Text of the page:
Accessibility Glossary

Print Disability

A condition (such as blindness, visual-impairment, learning disability, or mobility impairment), that limits a person's ability to read 'standard' printed material.

"Standard" means print that is not in a specialized format.


The characteristic of printed material that enables a person with a print disability to read it as effectively as a person without a disability.

Different print disabilities have different, sometimes overlapping, accessibility needs: large-print can be accessible to a person with a visual-impairment, audio can be accessible to a person who is blind, braille can be accessible to a person who is blind and deaf, and electronic text can be accessible to a person with a learning disability. Accessibility results when the individual's needs are met by the form, content, and structure of the material.

Specialized format

A format, such as large-print and braille, used primarily by people with print disabilities.

Formats such as audio and electronic text may be accessible, but are not in themselves specialized.

Assistive technology (AT)

Hardware and software used to create accessibility by modifying or converting printed material to another format.

A scanner, combined with software, can convert a printed book into electronic text, while another program could convert that text to speech (see below) or braille.

Text-to-speech (TTS)

The process of a computer reading text aloud ('synthetic speech')

TTS has improved to sound more human, but is still recognizably synthetic. Some commercial ebooks use DRM to control whether or not TTS can be used for that ebook (enabled versus not enabled).


A digital format designed to be accessible.

The DAISY Standard was developed for accessible publications, and the accessibility features of DAISY are incorporated into EPUB 3, which is a mainstream publishing standard.


A standard for digital publishing.

EPUB can support accessibility but currently many EPUBs are distributed with DRM that impedes their compatibility with assistive technology.


A standard for data about books.

ONIX was created primarily to help publishers, distributors, and retailers exchange information about books, such as title, author, format, price, etc. ONIX now has fields to track accessibility information if the publisher supplies it.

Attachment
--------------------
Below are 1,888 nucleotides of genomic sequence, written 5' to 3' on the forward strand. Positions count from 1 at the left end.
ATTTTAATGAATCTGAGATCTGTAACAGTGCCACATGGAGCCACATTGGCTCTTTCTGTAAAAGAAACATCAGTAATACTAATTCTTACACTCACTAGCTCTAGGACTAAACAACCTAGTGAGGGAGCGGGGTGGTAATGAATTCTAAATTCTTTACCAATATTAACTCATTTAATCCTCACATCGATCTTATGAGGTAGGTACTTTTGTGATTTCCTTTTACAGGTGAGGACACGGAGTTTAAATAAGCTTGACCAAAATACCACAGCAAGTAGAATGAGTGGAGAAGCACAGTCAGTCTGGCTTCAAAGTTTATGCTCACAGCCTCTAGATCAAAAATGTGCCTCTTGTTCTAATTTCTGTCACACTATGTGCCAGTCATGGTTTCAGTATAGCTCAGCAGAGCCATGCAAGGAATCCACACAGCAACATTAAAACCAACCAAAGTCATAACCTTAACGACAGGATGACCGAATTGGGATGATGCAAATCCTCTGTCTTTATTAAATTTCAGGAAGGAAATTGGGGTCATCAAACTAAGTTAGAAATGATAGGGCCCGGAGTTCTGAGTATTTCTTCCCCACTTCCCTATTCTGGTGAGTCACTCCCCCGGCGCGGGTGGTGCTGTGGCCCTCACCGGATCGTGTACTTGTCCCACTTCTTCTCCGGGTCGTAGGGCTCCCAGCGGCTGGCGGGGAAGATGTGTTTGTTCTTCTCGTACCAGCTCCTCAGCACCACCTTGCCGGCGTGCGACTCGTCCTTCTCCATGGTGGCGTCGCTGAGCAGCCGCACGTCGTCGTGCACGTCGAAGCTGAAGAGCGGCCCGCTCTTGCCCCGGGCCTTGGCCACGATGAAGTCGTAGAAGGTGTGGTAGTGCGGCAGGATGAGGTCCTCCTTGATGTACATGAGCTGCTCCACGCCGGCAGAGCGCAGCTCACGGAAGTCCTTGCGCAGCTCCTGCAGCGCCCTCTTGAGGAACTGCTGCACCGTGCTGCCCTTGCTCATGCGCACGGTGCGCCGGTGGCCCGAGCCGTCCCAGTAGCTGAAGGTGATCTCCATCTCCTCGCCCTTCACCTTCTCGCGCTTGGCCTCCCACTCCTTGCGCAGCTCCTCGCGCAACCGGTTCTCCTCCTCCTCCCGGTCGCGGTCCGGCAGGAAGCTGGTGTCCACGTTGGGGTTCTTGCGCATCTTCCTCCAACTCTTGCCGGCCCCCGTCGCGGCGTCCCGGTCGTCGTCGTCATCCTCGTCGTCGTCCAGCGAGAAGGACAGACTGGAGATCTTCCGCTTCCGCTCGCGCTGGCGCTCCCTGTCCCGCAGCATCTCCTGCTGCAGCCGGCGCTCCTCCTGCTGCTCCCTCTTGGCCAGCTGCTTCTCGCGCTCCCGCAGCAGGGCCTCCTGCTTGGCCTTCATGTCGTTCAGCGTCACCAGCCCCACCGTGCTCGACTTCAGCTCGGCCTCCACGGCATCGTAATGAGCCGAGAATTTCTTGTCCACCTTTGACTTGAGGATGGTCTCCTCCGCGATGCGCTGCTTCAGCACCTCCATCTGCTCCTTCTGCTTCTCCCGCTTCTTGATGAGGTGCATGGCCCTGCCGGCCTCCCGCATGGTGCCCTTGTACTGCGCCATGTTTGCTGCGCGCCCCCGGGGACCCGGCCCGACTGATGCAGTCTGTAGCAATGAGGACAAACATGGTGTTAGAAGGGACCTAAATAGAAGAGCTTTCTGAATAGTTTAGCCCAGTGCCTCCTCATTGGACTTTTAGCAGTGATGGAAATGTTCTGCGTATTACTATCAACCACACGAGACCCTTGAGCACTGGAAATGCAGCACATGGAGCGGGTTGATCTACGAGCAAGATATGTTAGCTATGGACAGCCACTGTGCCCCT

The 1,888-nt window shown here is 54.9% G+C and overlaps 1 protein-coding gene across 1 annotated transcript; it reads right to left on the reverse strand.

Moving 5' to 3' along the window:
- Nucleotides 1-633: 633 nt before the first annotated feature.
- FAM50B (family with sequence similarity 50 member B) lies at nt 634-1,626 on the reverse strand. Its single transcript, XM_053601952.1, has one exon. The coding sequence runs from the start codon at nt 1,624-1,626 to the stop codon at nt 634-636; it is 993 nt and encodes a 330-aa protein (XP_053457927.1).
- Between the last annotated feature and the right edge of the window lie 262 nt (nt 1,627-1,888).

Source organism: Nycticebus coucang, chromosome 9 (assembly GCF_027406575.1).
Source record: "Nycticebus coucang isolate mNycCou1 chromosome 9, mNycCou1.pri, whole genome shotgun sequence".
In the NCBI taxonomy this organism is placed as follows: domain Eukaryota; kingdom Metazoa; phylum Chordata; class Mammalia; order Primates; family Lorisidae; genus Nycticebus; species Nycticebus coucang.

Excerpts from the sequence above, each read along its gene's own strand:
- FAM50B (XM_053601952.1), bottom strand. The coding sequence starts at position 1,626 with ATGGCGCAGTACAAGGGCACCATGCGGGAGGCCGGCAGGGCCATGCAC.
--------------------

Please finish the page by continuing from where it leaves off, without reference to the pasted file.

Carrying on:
Digital Rights Management (DRM)

Software used to control how a digital file, such as an ebook, can be used

A buyer usually has to install DRM software that manages access to the file. Commonly, DRM controls how many copies of a file may be made to prevent unauthorized distribution. While not designed to block accessibility, DRM may prevent assistive technology from converting an ebooks text into speech, or otherwise making the ebook more accessible.

Alternate Text (Alt-text)

A written description of a picture, illustration, or other visual element.

Alt-text may also be used to describe something that would not be otherwise accessible using a screen reader or other AT (for example, a math equation that is displayed as an image). Alt-text is usually provided for its educational value, as in a textbook, so it should not repeat information that is available in the text or a caption. Alt-text may be stored with a file or web page so that it is readable using AT but not otherwise visible.


The ability to move from one part of a book to another based on a table of contents, index, page numbers, bookmarks, chapter or section headings, or other markers.

This is critical for textbooks which are often used more like reference works. Examples of accessible navigation could be buttons to skip to the next section heading, or a 'go to page' function. Navigation is generally enabled by tags (see below).

Logical reading order

An established, consistent sequence that material on a page will be read by assistive technology.

For example, if the text on a page is broken up with images and also has a sidebar with additional text, tags can be used to establish a logical sequence for the material to be presented to the reader Without such tags, the default reading sequence may confuse the reader with unexplained jumps.


Markers that control how an ebook or other digital document is displayed, navigated, and otherwise understood by a reader's software

Generally, tags are not made visible to the reader, but are used by software 'behind the scenes', to control the reading experience. There are various types of tags and tagging systems, such as HTML and XML. A tag in XML could be as simple as , indicating the beginning of a chapter in a book. Tags are critical to accessibility and should be as carefully considered and managed as the book's content.